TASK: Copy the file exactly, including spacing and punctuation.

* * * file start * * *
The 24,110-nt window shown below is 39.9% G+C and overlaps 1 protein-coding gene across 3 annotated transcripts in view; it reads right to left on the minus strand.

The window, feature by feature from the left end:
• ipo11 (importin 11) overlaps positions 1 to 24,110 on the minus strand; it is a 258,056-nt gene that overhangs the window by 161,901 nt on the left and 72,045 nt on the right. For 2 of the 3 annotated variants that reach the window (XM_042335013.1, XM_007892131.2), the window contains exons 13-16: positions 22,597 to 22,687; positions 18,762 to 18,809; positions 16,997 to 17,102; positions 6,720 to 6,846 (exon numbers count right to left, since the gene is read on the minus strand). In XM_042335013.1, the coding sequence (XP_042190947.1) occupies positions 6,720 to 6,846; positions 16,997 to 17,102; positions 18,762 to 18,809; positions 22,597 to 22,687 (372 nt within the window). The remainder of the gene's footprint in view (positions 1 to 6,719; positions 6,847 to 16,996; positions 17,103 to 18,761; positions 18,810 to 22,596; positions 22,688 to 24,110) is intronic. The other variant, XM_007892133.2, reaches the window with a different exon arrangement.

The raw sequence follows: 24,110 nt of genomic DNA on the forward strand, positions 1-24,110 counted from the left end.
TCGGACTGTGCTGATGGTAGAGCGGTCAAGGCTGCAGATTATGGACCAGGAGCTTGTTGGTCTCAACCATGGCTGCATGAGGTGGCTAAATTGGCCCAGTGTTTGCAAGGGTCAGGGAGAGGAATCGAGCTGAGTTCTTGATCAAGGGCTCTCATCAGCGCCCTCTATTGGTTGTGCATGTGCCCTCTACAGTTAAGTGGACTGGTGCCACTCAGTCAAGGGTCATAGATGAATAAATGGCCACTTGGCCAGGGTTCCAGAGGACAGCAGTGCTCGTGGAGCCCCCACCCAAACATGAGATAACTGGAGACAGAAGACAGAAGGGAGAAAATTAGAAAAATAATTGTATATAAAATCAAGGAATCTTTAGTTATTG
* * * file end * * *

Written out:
The 24,110-nt window shown below is 39.9% G+C and overlaps 1 protein-coding gene across 3 annotated transcripts in view; it reads right to left on the minus strand.

The window, feature by feature from the left end:
• ipo11 (importin 11) overlaps positions 1 to 24,110 on the minus strand; it is a 258,056-nt gene that overhangs the window by 161,901 nt on the left and 72,045 nt on the right. For 2 of the 3 annotated variants that reach the window (XM_042335013.1, XM_007892131.2), the window contains exons 13-16: positions 22,597 to 22,687; positions 18,762 to 18,809; positions 16,997 to 17,102; positions 6,720 to 6,846 (exon numbers count right to left, since the gene is read on the minus strand). In XM_042335013.1, the coding sequence (XP_042190947.1) occupies positions 6,720 to 6,846; positions 16,997 to 17,102; positions 18,762 to 18,809; positions 22,597 to 22,687 (372 nt within the window). The remainder of the gene's footprint in view (positions 1 to 6,719; positions 6,847 to 16,996; positions 17,103 to 18,761; positions 18,810 to 22,596; positions 22,688 to 24,110) is intronic. The other variant, XM_007892133.2, reaches the window with a different exon arrangement.

The raw sequence follows: 24,110 nt of genomic DNA on the forward strand, positions 1-24,110 counted from the left end.
TCGGACTGTGCTGATGGTAGAGCGGTCAAGGCTGCAGATTATGGACCAGGAGCTTGTTGGTCTCAACCATGGCTGCATGAGGTGGCTAAATTGGCCCAGTGTTTGCAAGGGTCAGGGAGAGGAATCGAGCTGAGTTCTTGATCAAGGGCTCTCATCAGCGCCCTCTATTGGTTGTGCATGTGCCCTCTACAGTTAAGTGGACTGGTGCCACTCAGTCAAGGGTCATAGATGAATAAATGGCCACTTGGCCAGGGTTCCAGAGGACAGCAGTGCTCGTGGAGCCCCCACCCAAACATGAGATAACTGGAGACAGAAGACAGAAGGGAGAAAATTAGAAAAATAATTGTATATAAAATCAAGGAATCTTTAGTTATTG